You are on page 1of 3

Linda Schiller, President

Board of Directors
Andover Public Library
1511 E. Central Ave
Andover, Kansas ​67002

Sent via electronic mail: ​

February 8, 2019
Dear Ms. Schiller,

As advocates for free expression and intellectual freedom rights, we write to
support the Andover Public Library Director’s recommendation to keep ​I Am Jazz​ by
Jessica Herthel, ​Lily and Dunkin​ by Donna Gephart, and ​George​ by Alex Gino in the
children’s book section.

We understand that in September 2018 a community member objected to the books
on “moral” grounds. In keeping with established policy on the reconsideration of
library materials, the Andover Public Library director convened a committee to
review the books and ultimately accepted its recommendation to keep them in their
designated youth sections. The complainant subsequently appealed the decision.

As you consider the appeal, we as you to reaffirm your ​First Amendment ​obligations
and also note that restricting or removing these books would raise serious concerns
about discrimination based on sexual orientation.

In requesting reconsideration, the community member emphasized the library’s
“moral responsibility” to “protect children from this kind of reading” and criticizes
Andover Library for “exposing [children] to things that are not age appropriate, and
[pinning] the responsibility to parents and say it’s up to them to monitor what their
children read [​sic​].”

As​ a public institution, the library’s primary responsibility is to uphold the ​First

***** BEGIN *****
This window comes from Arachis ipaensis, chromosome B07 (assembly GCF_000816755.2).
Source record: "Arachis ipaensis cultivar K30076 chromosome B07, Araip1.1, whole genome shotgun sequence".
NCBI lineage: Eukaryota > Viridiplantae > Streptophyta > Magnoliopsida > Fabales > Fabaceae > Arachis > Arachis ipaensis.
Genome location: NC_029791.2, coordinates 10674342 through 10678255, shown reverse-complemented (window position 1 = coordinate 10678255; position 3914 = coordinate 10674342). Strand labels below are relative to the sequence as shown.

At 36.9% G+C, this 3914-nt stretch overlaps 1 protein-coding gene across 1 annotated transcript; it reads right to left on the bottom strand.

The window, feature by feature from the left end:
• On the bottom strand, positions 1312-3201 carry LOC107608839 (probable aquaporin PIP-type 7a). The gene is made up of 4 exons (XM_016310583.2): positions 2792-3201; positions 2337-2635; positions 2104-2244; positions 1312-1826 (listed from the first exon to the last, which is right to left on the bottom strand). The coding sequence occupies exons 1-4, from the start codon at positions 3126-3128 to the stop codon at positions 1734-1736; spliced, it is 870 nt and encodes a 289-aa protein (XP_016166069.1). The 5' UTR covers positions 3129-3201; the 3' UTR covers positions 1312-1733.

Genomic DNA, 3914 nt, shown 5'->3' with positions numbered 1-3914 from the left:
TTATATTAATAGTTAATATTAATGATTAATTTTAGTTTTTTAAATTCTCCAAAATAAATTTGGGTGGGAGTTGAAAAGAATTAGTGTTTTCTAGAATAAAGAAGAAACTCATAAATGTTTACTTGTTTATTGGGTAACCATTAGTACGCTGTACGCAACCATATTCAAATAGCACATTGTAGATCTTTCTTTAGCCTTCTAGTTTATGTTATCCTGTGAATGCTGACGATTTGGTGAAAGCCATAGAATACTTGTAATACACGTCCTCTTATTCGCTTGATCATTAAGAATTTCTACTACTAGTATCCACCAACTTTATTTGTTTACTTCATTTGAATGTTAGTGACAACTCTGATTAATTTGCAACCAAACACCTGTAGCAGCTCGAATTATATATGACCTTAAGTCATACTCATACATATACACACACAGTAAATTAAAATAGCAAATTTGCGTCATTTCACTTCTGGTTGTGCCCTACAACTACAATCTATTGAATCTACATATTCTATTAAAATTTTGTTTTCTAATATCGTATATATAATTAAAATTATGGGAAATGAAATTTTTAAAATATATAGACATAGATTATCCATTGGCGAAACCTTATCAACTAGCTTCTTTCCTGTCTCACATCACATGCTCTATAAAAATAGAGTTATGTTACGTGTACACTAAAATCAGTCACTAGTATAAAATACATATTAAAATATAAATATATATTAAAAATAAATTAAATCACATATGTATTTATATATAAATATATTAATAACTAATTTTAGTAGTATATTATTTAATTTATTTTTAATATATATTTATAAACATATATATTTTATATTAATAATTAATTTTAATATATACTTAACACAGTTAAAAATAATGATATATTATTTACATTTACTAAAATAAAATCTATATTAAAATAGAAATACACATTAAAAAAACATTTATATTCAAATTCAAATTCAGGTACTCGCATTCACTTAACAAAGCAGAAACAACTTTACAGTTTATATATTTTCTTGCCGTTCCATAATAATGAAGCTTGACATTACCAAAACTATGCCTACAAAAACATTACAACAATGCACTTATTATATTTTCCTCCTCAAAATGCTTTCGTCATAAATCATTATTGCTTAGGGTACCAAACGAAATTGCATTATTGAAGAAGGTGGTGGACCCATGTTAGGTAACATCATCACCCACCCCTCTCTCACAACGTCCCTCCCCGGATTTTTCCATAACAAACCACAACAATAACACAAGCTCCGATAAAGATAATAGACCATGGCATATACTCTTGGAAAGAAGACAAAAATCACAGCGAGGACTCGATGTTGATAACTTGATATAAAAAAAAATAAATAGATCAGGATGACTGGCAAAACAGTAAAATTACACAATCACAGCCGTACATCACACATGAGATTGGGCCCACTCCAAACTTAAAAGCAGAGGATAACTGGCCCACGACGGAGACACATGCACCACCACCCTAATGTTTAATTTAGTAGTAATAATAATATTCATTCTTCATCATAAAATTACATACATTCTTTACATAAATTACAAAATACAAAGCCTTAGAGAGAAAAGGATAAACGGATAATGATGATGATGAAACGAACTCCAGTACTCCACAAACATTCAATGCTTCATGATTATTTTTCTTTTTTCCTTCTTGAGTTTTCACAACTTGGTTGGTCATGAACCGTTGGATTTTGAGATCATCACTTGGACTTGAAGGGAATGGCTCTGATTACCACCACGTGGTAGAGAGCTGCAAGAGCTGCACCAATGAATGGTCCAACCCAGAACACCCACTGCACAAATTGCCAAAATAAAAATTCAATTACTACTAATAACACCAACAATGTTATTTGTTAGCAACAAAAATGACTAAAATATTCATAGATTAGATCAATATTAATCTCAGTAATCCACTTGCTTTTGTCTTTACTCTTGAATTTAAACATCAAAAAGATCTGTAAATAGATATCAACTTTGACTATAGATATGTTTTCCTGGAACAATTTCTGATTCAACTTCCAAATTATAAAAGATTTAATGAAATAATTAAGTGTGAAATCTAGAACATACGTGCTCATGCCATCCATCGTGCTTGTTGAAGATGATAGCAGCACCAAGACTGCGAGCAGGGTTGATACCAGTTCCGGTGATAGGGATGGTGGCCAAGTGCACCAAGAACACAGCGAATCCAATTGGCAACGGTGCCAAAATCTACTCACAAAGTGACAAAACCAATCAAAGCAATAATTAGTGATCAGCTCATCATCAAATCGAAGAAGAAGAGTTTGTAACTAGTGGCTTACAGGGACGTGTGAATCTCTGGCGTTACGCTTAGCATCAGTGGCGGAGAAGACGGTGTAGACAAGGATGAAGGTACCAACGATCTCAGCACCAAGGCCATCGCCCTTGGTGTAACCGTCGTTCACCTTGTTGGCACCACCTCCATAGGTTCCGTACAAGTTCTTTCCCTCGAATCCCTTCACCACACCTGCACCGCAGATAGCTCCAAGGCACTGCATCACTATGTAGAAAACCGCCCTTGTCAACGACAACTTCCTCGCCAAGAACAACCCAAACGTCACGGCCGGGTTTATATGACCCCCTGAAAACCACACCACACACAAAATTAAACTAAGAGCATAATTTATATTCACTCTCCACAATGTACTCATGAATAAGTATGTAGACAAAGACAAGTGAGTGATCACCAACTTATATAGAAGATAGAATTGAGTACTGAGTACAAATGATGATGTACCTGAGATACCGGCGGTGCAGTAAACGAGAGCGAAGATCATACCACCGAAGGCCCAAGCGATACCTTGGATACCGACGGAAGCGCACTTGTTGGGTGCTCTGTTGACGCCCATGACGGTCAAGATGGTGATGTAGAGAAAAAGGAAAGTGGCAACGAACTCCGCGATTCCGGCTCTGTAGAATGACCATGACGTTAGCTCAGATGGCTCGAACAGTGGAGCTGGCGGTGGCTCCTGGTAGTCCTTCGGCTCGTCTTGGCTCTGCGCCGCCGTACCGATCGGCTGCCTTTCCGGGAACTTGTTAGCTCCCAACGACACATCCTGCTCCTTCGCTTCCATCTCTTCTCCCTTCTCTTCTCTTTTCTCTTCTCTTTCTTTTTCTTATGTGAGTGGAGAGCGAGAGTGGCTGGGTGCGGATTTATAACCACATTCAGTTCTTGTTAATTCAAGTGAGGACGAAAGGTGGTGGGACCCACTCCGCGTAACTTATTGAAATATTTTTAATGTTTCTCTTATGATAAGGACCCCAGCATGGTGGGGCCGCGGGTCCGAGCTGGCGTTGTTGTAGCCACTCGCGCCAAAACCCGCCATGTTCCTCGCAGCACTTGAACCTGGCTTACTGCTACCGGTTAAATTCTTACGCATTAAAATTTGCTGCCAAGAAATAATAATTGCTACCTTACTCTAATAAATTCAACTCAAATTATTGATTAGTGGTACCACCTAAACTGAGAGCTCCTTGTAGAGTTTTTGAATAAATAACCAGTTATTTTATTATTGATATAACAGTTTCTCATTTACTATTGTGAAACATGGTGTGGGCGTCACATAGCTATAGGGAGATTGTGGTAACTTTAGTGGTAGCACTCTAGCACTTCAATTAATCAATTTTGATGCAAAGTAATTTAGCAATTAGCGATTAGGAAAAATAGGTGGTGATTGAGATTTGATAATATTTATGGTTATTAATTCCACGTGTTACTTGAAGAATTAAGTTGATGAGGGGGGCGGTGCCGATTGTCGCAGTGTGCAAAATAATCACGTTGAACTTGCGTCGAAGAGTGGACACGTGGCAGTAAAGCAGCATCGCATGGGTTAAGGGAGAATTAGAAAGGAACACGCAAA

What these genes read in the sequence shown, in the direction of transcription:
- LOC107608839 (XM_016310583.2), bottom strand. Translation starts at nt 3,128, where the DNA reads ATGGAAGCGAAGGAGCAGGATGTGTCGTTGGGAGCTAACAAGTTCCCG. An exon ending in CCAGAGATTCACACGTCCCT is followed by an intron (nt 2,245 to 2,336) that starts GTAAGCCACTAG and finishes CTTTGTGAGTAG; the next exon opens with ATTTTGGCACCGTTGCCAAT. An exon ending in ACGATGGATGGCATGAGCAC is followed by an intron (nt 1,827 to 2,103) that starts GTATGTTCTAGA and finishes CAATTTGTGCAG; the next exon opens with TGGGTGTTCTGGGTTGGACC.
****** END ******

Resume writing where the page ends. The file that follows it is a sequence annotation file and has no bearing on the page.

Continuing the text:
Amendment, which guarantees the right of all young people in Andover to read and
learn, absent from bias or viewpoint restriction. It is crucial that libraries offer
access to a broad diversity of ideas and foster open exchange of perspectives.
Libraries should strongly resist efforts by any individual or group to impose their
own subjective ideas of morality on the general public.

The challenged books are critically acclaimed and readers of all ages can benefit
from their uplifting messages of unconditional love and acceptance. ​Voice of Young
Advocates​ calls ​Lily and Dunkin​ “a story that will speak not just to one specific
community but to humanity as a whole.” It’s “ordinariness that makes [​I Am Jazz​]
special,” according to ​Common Sense Media​, which recommends the book as a
“straightforward” autobiographical story that “will resonate both with families
discussing gender identity and with children who feel different from their peers in
other ways.” ​Kirkus Reviews​ and ​People Magazine​ call ​George​ a “warm, funny, and
inspiring” book that “will resonate with anyone who has ever felt different.”

Far too many young ​LGBTQ ​people do feel different​ ​and ​marginalized, placing ​them
at heightened risk of mental illness. It is especially important that young people
who feel stigmatized and silenced do not face additional obstacles in finding books
that reflect their experiences and lead them towards hope and self-acceptance.

The suppression of LGBTQ books further marginalizes a vulnerable minority group.
It creates a toxic culture in public spaces, especially the library where everyone
should be equally welcome and guaranteed freedom to read, think and explore new

We praise your original decision in this case and urge you to continue to adhere to
your established challenge procedures, which helps educate your patrons on the
importance of your policies of free expression and nondiscrimination. To assist you,
we gladly share the attached information guide on defending the freedom to read
LGBTQ books.

Please do not hesitate to contact us for further guidance. Thank you.


Chris Finan, Executive Director Charles Brownstein, Executive Director
National Coalition Against Censorship Comic Book Legal Defense Fund

Millie Davis, Director David Grogan, Executive Director
Intellectual Freedom Center American Booksellers for Free Expression
National Council of Teachers of English
Cc: Tom Taylor, Director
Andover Public Library